We have tried in this country for some time to promote the idea that when an older person goes into an institution, he be made to feel that this institution is in fact his home while he is there. Nursing home, homes for the aged, and domiciliary care facility operators have come a long way in recognizing the need for this kind of philosophy of care. Now we have a situation in which an extended care facility may provide both a residential and domiciliary care facility and a nursing home facility. Suppose a person living in the domiciliary facility could benefit from some home health services. Could not these home services be provided to them in the domiciliary facility from the nursing home facility. This, I believe, needs some clarification and redefinition.

We have many elderly living in public housing projects. Getting services to people in public housing would seem, at first glance, to be an easy matter due to the fact that you have such a large number of clients living in close proximity. This does not always prove to be the case. The problems of people in public housing are of such a magnitude as to be overwhelming. One is struck by the amount of difference which exists between public housing designed specifically for the elderly and public housing designed generally for the total community. For example, in public housing for the elderly, the elevators stop on every floor, and there is more community space available. I ask you, is this disparity desirable? Suppose an older person lives in public housing where the elevators may not stop on every floor. If this person becomes ill, they may be requested to climb many steps in order to get to and from their apartment and the services in the community which they may require. Of course, for some medical reasons these elderly can have their apartment changed and be placed on a floor where they have access of an elevator, but I submit to you, gentlemen, that this reshuffling of human beings in degrading and frustrating.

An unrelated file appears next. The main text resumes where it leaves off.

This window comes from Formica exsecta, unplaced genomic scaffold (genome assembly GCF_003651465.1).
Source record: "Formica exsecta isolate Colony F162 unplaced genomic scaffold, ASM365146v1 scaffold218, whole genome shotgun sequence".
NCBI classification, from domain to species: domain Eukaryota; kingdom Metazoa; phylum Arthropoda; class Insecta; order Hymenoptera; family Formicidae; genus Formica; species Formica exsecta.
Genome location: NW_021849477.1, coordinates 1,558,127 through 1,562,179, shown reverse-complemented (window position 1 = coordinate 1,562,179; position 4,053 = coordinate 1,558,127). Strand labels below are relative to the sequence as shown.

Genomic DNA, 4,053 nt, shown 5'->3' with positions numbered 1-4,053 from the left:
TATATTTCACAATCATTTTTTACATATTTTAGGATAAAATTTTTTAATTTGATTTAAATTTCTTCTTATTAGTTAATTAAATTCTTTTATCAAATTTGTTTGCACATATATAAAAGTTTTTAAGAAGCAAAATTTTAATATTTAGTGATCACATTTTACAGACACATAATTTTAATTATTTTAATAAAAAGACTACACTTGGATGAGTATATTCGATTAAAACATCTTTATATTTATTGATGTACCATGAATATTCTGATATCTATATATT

Another problem which I would present to you today is the one of the older person's ability to travel distances to get to services they need. We have facilities in a metropolitan area designed to provide services to many of our elderly, but whether the individual can get to that service is another matter. I am sure we have heard time and again about the need of localizing services. Providing services where people live is of great importance.

There is still much confusion on the part of the elderly about Medicare benefits. A need still exists to acquaint them with their rights under the legislation. Many elderly still fear to utilize services available under the new law.